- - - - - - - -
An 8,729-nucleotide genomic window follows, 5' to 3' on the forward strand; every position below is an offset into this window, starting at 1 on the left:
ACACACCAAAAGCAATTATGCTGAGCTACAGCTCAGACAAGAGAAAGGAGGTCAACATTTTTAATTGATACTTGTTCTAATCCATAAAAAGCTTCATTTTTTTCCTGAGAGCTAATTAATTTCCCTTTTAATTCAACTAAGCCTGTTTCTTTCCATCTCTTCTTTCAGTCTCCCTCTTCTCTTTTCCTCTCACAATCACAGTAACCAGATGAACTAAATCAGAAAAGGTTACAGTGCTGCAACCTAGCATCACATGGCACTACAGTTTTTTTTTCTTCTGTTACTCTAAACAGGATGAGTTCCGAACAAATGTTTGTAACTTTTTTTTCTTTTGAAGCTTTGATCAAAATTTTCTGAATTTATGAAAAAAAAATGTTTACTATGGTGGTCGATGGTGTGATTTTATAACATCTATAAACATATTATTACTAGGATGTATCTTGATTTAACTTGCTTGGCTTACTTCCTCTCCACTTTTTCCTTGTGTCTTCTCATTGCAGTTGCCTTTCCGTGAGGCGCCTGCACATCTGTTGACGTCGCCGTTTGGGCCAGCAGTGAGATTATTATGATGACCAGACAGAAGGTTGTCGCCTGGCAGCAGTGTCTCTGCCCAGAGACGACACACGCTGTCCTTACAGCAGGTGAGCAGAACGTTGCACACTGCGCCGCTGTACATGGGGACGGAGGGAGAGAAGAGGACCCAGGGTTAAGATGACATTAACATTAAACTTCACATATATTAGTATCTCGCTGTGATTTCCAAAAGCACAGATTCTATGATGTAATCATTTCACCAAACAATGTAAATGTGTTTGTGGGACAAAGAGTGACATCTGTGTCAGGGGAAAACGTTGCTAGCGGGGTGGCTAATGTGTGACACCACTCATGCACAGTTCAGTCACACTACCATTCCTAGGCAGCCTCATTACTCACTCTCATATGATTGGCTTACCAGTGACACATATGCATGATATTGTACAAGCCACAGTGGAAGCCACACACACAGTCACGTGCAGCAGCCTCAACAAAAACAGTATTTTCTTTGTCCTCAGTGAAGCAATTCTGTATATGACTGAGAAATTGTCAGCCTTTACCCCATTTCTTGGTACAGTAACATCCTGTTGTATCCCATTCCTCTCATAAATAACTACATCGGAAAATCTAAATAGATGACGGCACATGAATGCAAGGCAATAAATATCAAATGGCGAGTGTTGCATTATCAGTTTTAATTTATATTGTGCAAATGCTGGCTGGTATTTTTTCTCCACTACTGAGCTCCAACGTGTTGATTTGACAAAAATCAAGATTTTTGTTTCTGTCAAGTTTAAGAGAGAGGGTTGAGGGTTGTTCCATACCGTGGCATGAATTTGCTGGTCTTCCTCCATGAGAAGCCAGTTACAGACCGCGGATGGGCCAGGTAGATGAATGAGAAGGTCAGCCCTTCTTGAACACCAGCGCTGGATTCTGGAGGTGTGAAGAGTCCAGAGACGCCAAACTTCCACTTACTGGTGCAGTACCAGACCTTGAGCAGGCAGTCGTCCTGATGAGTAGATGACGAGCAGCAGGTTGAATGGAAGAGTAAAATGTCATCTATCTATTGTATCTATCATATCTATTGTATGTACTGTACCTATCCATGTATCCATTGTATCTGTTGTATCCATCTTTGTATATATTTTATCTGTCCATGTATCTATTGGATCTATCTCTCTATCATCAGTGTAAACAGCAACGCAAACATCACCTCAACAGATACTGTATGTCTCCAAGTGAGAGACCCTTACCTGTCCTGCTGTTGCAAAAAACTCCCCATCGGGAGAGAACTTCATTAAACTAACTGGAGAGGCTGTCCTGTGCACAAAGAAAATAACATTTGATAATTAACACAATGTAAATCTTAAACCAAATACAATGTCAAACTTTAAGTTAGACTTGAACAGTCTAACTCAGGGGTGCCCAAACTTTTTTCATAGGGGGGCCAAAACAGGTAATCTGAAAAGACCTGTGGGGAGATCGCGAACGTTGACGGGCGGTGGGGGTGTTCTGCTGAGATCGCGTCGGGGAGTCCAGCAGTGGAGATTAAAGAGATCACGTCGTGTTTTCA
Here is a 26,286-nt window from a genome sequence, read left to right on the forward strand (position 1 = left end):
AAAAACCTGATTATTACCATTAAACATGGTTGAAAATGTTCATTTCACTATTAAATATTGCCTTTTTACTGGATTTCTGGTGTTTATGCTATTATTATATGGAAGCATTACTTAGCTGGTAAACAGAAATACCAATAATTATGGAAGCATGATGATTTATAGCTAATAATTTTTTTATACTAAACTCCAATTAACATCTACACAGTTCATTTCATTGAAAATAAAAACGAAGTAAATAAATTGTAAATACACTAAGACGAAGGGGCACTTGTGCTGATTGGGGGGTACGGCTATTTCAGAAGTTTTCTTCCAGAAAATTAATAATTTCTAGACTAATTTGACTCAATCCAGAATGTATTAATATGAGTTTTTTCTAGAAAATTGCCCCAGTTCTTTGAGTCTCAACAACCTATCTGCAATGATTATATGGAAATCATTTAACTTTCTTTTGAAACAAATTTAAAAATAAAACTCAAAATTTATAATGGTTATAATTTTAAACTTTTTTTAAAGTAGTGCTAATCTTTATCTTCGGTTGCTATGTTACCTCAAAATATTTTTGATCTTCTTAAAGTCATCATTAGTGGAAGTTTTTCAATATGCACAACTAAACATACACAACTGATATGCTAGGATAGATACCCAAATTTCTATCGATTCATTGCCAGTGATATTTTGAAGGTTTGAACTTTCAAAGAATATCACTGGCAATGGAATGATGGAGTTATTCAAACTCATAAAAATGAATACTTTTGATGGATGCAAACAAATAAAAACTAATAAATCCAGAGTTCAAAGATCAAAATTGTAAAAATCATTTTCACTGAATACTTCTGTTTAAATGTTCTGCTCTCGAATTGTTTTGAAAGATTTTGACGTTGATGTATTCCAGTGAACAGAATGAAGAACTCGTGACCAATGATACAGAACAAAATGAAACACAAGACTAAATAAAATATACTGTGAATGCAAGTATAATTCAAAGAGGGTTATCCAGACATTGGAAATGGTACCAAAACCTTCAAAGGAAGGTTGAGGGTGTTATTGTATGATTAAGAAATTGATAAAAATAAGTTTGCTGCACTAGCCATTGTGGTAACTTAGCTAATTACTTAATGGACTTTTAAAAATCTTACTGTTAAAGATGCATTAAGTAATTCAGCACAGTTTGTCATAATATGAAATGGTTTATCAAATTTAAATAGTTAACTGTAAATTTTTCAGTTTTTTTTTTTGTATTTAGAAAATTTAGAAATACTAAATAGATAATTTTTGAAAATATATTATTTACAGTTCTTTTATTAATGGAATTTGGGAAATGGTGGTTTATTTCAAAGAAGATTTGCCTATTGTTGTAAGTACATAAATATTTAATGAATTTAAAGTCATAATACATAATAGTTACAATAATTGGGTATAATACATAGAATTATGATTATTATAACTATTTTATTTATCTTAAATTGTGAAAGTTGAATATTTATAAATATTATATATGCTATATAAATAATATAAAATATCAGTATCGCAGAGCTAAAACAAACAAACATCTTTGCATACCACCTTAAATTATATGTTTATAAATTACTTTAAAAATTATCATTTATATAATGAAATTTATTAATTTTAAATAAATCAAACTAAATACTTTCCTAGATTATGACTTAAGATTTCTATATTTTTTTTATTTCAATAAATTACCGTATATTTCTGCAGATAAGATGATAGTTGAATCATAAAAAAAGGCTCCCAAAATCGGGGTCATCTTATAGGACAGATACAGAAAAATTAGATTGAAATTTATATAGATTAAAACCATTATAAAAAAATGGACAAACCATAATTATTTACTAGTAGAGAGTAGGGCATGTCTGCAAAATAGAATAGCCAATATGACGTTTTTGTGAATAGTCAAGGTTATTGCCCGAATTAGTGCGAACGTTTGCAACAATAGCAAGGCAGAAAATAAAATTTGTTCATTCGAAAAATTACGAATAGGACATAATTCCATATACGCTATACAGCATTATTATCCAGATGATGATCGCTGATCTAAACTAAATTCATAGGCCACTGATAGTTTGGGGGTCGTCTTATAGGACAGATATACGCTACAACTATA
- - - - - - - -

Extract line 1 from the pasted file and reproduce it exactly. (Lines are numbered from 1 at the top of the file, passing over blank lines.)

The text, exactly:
An 8,729-nucleotide genomic window follows, 5' to 3' on the forward strand; every position below is an offset into this window, starting at 1 on the left: